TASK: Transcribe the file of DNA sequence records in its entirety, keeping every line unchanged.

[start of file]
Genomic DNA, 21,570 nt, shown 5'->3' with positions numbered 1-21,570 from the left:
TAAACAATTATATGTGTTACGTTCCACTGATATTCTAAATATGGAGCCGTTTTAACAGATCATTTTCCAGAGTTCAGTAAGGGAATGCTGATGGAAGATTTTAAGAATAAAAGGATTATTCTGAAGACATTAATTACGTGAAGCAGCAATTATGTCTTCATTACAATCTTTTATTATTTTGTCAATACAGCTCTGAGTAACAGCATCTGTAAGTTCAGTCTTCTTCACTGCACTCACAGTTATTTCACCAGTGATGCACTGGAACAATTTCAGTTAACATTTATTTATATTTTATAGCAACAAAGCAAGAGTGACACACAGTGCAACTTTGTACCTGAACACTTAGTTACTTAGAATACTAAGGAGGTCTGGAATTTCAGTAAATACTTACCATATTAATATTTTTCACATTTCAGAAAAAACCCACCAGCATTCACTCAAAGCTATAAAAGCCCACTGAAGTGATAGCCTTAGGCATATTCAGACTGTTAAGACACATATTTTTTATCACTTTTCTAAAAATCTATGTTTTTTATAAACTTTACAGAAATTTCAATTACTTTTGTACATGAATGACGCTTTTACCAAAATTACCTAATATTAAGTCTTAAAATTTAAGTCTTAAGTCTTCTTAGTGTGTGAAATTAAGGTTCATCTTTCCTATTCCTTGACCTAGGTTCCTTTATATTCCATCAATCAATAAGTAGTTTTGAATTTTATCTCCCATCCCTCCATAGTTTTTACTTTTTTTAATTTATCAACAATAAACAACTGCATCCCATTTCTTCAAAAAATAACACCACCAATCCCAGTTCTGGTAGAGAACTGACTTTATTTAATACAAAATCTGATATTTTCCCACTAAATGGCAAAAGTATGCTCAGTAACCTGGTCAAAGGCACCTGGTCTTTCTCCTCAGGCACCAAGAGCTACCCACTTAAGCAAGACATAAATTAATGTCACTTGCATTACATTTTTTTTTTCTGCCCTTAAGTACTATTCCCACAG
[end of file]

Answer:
Genomic DNA, 21,570 nt, shown 5'->3' with positions numbered 1-21,570 from the left:
TAAACAATTATATGTGTTACGTTCCACTGATATTCTAAATATGGAGCCGTTTTAACAGATCATTTTCCAGAGTTCAGTAAGGGAATGCTGATGGAAGATTTTAAGAATAAAAGGATTATTCTGAAGACATTAATTACGTGAAGCAGCAATTATGTCTTCATTACAATCTTTTATTATTTTGTCAATACAGCTCTGAGTAACAGCATCTGTAAGTTCAGTCTTCTTCACTGCACTCACAGTTATTTCACCAGTGATGCACTGGAACAATTTCAGTTAACATTTATTTATATTTTATAGCAACAAAGCAAGAGTGACACACAGTGCAACTTTGTACCTGAACACTTAGTTACTTAGAATACTAAGGAGGTCTGGAATTTCAGTAAATACTTACCATATTAATATTTTTCACATTTCAGAAAAAACCCACCAGCATTCACTCAAAGCTATAAAAGCCCACTGAAGTGATAGCCTTAGGCATATTCAGACTGTTAAGACACATATTTTTTATCACTTTTCTAAAAATCTATGTTTTTTATAAACTTTACAGAAATTTCAATTACTTTTGTACATGAATGACGCTTTTACCAAAATTACCTAATATTAAGTCTTAAAATTTAAGTCTTAAGTCTTCTTAGTGTGTGAAATTAAGGTTCATCTTTCCTATTCCTTGACCTAGGTTCCTTTATATTCCATCAATCAATAAGTAGTTTTGAATTTTATCTCCCATCCCTCCATAGTTTTTACTTTTTTTAATTTATCAACAATAAACAACTGCATCCCATTTCTTCAAAAAATAACACCACCAATCCCAGTTCTGGTAGAGAACTGACTTTATTTAATACAAAATCTGATATTTTCCCACTAAATGGCAAAAGTATGCTCAGTAACCTGGTCAAAGGCACCTGGTCTTTCTCCTCAGGCACCAAGAGCTACCCACTTAAGCAAGACATAAATTAATGTCACTTGCATTACATTTTTTTTTTCTGCCCTTAAGTACTATTCCCACAG